He’s established himself as just about the most knowledgeable commentator in the business and is currently airing his second season of The Bike Lane.
We spent some time riding with Matthew Keenan at this year’s Dirty Dozen.
Words and Images - Brendan Edwards
We’ve been lucky enough to spend some time getting to know Matthew Keenan over the last month. Firstly at this year’s iteration of the Dirty Dozen and again when we were invited along to watch the filming of The Bikes Lane’s ‘Hot Lap’ at Kew Boulevard.
Matthew Keenan has built a solid reputation as a cycling commentator and has covered some of the biggest cycling events in the cycling calendar including the Tour de France and more recently the Vuelta.
Matt’s a Melbournian and despite covering the biggest events in the sport, he’s still a great local cycling supporter. I’m always amazed by how many events and rides he manages to make time for in what I expect is an ever-expanding workload.
I had the great opportunity to ride the 2015 Dirty Dozen with Matthew Keenan…
Some of the climbs were pretty crazy but the ride didn’t seem so bad having Matthew Keenan in your group, making it an entertaining ride. He had a camera crew follow the group, filming for ‘The Bike Lane’. It was great to see Matt spend the ride jumping from rider to rider discussing the world of cycling and telling anecdotes about the things he’s learnt over the years.
How did Matt go on the first climb… here’s what he said:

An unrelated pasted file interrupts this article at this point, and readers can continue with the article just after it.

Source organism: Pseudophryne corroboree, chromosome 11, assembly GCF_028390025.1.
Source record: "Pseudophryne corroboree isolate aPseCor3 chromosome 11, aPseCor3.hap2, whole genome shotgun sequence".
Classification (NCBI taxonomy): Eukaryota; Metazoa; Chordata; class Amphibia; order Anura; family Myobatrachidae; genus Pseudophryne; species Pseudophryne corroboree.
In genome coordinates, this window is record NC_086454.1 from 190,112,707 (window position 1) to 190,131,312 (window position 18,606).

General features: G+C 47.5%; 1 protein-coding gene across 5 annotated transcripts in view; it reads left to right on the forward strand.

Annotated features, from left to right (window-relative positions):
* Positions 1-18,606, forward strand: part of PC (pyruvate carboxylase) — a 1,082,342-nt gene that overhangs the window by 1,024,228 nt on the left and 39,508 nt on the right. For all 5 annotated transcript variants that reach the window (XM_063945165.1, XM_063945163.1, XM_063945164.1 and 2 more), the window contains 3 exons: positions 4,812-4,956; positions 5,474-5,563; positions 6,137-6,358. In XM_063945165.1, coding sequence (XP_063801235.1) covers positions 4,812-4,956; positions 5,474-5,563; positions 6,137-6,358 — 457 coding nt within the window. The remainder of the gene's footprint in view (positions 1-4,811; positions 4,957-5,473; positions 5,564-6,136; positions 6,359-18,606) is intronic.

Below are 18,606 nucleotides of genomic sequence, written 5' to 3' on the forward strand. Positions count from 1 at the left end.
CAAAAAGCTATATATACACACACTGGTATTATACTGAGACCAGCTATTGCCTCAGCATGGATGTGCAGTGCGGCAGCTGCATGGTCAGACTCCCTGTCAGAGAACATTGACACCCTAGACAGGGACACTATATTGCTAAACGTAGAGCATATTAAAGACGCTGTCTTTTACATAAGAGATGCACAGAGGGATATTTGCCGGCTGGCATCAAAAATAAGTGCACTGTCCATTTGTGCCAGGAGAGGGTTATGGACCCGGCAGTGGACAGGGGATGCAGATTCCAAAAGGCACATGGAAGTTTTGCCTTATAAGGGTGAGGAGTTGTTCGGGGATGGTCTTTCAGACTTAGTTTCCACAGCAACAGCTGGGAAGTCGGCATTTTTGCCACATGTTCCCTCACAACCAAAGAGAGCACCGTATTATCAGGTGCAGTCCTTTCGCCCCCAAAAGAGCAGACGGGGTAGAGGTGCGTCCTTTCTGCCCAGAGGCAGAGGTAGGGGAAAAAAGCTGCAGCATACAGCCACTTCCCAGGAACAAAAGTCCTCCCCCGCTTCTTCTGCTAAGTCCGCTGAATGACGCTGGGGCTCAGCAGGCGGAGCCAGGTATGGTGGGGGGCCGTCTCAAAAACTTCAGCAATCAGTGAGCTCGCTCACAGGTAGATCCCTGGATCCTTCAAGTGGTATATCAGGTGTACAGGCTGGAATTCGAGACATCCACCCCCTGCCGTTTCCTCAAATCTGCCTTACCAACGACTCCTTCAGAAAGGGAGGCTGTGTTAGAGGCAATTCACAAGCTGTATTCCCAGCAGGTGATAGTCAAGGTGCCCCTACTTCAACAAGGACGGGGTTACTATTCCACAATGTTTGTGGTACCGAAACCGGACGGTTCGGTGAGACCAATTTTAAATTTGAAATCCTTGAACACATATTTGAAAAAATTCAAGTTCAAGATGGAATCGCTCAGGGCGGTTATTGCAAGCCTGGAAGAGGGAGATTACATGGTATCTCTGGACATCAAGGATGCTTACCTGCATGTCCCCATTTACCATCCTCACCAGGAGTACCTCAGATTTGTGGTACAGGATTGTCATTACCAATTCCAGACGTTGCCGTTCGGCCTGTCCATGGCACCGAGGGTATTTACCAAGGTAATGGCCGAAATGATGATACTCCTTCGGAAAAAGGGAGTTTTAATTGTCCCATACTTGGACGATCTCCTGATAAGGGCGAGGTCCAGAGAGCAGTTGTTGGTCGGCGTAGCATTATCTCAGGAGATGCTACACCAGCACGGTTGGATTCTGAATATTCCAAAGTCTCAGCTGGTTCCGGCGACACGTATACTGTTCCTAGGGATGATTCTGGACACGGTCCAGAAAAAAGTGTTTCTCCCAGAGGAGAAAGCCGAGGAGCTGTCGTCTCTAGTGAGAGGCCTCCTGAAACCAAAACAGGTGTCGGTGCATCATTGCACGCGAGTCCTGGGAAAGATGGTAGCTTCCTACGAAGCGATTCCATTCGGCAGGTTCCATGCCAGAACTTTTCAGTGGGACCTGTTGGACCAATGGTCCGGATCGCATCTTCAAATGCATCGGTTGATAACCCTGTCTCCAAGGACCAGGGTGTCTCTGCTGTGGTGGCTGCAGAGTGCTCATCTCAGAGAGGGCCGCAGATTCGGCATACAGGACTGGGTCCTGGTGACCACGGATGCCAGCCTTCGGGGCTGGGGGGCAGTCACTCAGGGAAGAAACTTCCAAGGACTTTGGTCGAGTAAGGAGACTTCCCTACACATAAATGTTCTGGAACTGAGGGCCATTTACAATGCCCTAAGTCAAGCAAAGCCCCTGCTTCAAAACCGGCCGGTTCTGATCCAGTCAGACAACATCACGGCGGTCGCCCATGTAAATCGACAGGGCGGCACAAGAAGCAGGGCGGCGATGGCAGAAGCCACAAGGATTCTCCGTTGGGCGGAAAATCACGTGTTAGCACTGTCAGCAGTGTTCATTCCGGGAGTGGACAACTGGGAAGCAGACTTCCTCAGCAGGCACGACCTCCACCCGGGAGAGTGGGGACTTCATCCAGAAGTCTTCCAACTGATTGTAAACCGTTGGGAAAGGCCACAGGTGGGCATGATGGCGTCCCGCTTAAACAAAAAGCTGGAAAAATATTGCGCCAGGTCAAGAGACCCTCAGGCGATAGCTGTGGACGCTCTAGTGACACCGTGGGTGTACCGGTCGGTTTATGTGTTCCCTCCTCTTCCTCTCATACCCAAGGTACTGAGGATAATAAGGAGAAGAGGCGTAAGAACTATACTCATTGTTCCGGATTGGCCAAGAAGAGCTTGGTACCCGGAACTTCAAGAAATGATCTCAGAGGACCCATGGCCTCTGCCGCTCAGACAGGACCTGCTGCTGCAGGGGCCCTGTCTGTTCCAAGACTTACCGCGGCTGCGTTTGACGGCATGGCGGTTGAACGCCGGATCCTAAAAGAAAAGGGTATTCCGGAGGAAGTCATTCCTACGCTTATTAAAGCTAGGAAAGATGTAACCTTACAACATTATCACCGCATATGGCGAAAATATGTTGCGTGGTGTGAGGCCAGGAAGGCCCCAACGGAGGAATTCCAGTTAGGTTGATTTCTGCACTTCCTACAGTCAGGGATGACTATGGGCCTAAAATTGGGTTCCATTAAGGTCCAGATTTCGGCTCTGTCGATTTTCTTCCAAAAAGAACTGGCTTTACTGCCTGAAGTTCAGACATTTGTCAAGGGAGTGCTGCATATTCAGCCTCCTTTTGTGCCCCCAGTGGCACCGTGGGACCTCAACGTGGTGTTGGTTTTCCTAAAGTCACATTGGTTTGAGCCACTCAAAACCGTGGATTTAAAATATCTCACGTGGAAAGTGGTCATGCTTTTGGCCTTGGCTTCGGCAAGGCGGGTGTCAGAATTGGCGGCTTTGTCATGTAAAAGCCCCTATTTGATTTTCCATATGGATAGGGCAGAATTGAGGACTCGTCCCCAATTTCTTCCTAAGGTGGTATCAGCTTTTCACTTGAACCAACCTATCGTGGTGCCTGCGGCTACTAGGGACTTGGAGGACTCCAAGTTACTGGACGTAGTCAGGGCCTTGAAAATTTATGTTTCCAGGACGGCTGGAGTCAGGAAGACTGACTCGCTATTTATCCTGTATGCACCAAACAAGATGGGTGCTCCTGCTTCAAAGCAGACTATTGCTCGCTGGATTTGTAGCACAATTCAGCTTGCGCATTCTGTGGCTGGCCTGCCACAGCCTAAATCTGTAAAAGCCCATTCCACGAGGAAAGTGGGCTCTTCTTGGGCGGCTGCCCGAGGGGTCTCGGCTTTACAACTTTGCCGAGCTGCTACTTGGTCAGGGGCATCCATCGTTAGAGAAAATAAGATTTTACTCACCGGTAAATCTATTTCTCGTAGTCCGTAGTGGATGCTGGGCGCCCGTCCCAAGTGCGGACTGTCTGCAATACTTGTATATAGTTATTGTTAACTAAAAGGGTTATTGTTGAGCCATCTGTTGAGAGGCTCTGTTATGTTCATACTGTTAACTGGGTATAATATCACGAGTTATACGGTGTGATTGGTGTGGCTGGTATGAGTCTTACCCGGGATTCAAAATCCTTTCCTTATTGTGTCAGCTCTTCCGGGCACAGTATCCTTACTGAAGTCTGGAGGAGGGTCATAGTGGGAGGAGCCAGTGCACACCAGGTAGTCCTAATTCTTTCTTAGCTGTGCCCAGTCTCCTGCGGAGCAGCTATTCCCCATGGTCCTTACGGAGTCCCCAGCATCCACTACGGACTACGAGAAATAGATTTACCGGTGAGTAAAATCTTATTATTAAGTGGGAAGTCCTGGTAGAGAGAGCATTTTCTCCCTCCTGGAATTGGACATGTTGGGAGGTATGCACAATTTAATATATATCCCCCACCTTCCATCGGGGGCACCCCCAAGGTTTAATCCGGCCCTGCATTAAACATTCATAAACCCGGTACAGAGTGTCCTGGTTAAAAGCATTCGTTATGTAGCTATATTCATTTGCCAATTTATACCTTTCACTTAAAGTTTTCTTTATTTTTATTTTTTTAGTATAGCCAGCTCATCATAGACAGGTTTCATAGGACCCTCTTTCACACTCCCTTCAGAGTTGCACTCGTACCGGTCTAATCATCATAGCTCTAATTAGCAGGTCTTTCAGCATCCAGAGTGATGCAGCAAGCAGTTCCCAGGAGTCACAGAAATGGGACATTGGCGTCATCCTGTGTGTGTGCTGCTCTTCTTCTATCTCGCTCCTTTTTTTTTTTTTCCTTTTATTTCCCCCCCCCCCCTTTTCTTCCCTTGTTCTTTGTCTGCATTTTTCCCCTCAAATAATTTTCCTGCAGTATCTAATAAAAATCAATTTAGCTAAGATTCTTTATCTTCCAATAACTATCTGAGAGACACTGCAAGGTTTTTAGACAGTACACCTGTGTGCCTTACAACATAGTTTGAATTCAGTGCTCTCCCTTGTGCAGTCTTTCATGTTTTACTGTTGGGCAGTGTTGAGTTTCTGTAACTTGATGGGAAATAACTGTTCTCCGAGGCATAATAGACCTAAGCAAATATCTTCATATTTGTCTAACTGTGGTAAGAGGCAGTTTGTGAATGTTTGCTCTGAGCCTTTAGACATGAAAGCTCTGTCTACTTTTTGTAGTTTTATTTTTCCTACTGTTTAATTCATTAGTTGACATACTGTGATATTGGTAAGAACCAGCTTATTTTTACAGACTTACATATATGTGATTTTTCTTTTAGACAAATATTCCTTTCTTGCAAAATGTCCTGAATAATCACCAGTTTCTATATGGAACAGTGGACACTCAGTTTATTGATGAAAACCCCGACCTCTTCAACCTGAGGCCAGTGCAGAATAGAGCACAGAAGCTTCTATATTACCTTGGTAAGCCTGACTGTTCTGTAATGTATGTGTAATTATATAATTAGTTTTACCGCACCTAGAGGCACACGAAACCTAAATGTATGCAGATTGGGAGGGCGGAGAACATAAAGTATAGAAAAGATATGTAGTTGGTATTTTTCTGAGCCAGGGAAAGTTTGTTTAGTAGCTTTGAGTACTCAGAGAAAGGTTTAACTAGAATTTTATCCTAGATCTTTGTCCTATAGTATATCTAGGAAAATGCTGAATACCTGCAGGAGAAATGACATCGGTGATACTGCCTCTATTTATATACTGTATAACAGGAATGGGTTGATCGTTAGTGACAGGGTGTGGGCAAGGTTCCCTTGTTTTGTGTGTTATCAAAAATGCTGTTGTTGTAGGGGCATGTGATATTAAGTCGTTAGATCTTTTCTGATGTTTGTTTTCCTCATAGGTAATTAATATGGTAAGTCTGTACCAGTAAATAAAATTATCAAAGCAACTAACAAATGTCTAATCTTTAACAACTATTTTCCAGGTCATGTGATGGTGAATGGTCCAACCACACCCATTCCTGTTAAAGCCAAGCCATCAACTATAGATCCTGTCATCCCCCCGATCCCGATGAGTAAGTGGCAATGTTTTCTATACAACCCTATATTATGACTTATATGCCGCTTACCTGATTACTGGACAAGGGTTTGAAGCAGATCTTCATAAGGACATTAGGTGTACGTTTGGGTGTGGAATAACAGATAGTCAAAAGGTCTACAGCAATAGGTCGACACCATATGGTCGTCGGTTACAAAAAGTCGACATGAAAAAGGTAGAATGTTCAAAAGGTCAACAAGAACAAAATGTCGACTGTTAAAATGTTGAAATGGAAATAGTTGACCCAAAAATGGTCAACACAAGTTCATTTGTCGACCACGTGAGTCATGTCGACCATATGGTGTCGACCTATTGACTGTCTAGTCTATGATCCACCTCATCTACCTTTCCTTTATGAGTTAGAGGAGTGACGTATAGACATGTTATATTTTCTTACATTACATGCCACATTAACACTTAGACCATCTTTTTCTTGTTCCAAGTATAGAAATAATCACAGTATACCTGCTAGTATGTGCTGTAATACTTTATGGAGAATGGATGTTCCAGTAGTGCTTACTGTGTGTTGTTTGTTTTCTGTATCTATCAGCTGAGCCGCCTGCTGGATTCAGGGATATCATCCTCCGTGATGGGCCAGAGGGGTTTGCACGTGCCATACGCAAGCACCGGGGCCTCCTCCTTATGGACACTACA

“It started brutally from the first climb and there’s lots of gravel and I’m wondering what I’ve gotten myself in for here... And there was as much tension on the way down because of all the cautions of the people on the way up. Ironically I’m riding 23mm tyres and one guy who I saw puncture had 40mm tyres. So he had the heaviest slog on the way up and he also had a puncture”.
Matthew Keenan surprised many with his climbing abilities. He hadn’t touched a bike in over a month prior due to his commitments in covering the 2015 Vuelta a España, yet still managed to be one of the strongest climbers on the day, and one of the few who managed to climb all 13 climbs without having to get off his bike to walk.
Many a Keenanism was shared along the way. My favourite was hearing:
“I don’t need the data to tell me this is steep!”
We asked Matt what he liked most about the day
“The comradery. There was no machoism, very little half wheeling and everyone was really inclusive and encouraging of each other”
Toward’s the end of the ride Matt started to complain of hamstring soreness… it didn’t seem to slow him down, but you could tell that he was pushing himself well into the pain cave. We tried to give him the heads up on how hard the last climb of the day Martyrs Road was which peaks at 27%.
The look on his face was priceless when he saw it.
When he made it to the top, you could see so many emotions on his face. Part jubilation, part shock. It was as if he had just finished climbing the Alpe D’Huez. His made his opinion on the last climb pretty clear.
”If I ever see that climb again it’s too soon. That was horrible!”.
We also chatted to Matt about what events like the Dirty Dozen mean for the sport
“I think these sorts of events are really important for the growth of the sport maybe even more so than racing in many respects as this is the introduction to them, a lot of people may start to race. Your mum or dad had come out to do this type of event and you’re a 14 year old well this can be the stepping stone to then go & race and so these types of events or the Gran Fondo’s. It’s about the building the participation numbers, then we get a bigger base at the bottom of the pyramid. And hopefully that peak gets even higher”.
It was a great experience riding with Matthew Keenan. He was so down to earth and incredibly approachable. The 2015 Warburton Dirty Dozen was such an amazing event I was so fortunate to have had a chance to cover this for La Velocita. A Special thanks to Matt de Neef and David Blom and all the volunteers who put together the 2015 Warburton Dirty Dozen.